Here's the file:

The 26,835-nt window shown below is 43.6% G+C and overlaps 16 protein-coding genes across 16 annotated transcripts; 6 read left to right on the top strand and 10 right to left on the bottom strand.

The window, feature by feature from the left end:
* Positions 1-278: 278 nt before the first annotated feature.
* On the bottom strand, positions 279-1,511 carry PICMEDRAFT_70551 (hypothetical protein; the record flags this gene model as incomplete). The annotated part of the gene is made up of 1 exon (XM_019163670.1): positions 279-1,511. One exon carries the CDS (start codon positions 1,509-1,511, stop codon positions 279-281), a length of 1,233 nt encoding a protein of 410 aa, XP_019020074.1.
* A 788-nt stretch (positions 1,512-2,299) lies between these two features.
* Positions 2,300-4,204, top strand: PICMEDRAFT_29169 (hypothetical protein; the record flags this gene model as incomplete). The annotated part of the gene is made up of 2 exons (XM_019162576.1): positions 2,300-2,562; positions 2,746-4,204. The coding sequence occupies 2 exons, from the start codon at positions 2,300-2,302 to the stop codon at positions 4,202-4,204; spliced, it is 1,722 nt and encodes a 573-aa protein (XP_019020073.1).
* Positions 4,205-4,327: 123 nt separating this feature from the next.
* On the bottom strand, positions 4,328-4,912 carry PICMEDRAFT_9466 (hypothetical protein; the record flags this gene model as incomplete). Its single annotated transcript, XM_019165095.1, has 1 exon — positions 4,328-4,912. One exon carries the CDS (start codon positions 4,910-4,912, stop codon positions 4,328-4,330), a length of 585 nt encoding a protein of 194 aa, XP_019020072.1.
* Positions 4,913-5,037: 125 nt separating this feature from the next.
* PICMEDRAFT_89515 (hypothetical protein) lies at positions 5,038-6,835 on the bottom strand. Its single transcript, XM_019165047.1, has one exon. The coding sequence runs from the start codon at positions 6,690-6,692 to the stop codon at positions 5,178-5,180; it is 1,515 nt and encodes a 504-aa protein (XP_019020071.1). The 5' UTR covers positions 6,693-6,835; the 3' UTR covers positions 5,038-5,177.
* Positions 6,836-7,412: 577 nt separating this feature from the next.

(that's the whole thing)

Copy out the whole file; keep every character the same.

The 26,835-nt window shown below is 43.6% G+C and overlaps 16 protein-coding genes across 16 annotated transcripts; 6 read left to right on the top strand and 10 right to left on the bottom strand.

The window, feature by feature from the left end:
* Positions 1-278: 278 nt before the first annotated feature.
* On the bottom strand, positions 279-1,511 carry PICMEDRAFT_70551 (hypothetical protein; the record flags this gene model as incomplete). The annotated part of the gene is made up of 1 exon (XM_019163670.1): positions 279-1,511. One exon carries the CDS (start codon positions 1,509-1,511, stop codon positions 279-281), a length of 1,233 nt encoding a protein of 410 aa, XP_019020074.1.
* A 788-nt stretch (positions 1,512-2,299) lies between these two features.
* Positions 2,300-4,204, top strand: PICMEDRAFT_29169 (hypothetical protein; the record flags this gene model as incomplete). The annotated part of the gene is made up of 2 exons (XM_019162576.1): positions 2,300-2,562; positions 2,746-4,204. The coding sequence occupies 2 exons, from the start codon at positions 2,300-2,302 to the stop codon at positions 4,202-4,204; spliced, it is 1,722 nt and encodes a 573-aa protein (XP_019020073.1).
* Positions 4,205-4,327: 123 nt separating this feature from the next.
* On the bottom strand, positions 4,328-4,912 carry PICMEDRAFT_9466 (hypothetical protein; the record flags this gene model as incomplete). Its single annotated transcript, XM_019165095.1, has 1 exon — positions 4,328-4,912. One exon carries the CDS (start codon positions 4,910-4,912, stop codon positions 4,328-4,330), a length of 585 nt encoding a protein of 194 aa, XP_019020072.1.
* Positions 4,913-5,037: 125 nt separating this feature from the next.
* PICMEDRAFT_89515 (hypothetical protein) lies at positions 5,038-6,835 on the bottom strand. Its single transcript, XM_019165047.1, has one exon. The coding sequence runs from the start codon at positions 6,690-6,692 to the stop codon at positions 5,178-5,180; it is 1,515 nt and encodes a 504-aa protein (XP_019020071.1). The 5' UTR covers positions 6,693-6,835; the 3' UTR covers positions 5,038-5,177.
* Positions 6,836-7,412: 577 nt separating this feature from the next.